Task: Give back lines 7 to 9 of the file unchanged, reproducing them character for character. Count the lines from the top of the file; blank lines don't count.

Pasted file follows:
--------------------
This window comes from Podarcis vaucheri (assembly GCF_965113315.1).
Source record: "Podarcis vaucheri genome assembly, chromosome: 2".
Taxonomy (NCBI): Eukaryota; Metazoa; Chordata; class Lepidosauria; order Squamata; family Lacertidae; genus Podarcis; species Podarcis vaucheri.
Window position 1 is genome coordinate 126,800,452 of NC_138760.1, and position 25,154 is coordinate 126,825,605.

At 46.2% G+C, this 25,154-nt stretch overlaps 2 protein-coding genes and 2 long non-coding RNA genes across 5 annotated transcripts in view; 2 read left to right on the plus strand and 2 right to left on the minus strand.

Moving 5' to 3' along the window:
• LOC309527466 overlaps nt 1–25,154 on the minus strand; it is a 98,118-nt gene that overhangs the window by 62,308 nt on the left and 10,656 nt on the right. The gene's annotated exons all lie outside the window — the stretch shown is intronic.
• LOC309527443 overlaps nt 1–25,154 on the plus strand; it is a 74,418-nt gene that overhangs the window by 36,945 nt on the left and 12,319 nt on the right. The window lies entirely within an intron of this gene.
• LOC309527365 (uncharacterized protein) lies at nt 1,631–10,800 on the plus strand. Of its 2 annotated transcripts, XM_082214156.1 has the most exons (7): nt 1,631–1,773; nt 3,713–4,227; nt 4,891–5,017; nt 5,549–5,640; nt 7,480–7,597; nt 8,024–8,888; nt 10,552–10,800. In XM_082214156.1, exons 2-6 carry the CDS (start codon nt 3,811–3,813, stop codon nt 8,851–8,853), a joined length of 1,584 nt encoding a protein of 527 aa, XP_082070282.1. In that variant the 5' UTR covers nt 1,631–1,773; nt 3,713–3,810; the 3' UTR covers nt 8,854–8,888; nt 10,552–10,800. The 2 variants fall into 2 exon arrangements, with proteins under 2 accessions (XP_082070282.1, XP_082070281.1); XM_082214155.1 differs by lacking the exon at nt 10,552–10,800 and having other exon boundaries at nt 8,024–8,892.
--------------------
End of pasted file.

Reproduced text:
• LOC309527466 overlaps nt 1–25,154 on the minus strand; it is a 98,118-nt gene that overhangs the window by 62,308 nt on the left and 10,656 nt on the right. The gene's annotated exons all lie outside the window — the stretch shown is intronic.
• LOC309527443 overlaps nt 1–25,154 on the plus strand; it is a 74,418-nt gene that overhangs the window by 36,945 nt on the left and 12,319 nt on the right. The window lies entirely within an intron of this gene.
• LOC309527365 (uncharacterized protein) lies at nt 1,631–10,800 on the plus strand. Of its 2 annotated transcripts, XM_082214156.1 has the most exons (7): nt 1,631–1,773; nt 3,713–4,227; nt 4,891–5,017; nt 5,549–5,640; nt 7,480–7,597; nt 8,024–8,888; nt 10,552–10,800. In XM_082214156.1, exons 2-6 carry the CDS (start codon nt 3,811–3,813, stop codon nt 8,851–8,853), a joined length of 1,584 nt encoding a protein of 527 aa, XP_082070282.1. In that variant the 5' UTR covers nt 1,631–1,773; nt 3,713–3,810; the 3' UTR covers nt 8,854–8,888; nt 10,552–10,800. The 2 variants fall into 2 exon arrangements, with proteins under 2 accessions (XP_082070282.1, XP_082070281.1); XM_082214155.1 differs by lacking the exon at nt 10,552–10,800 and having other exon boundaries at nt 8,024–8,892.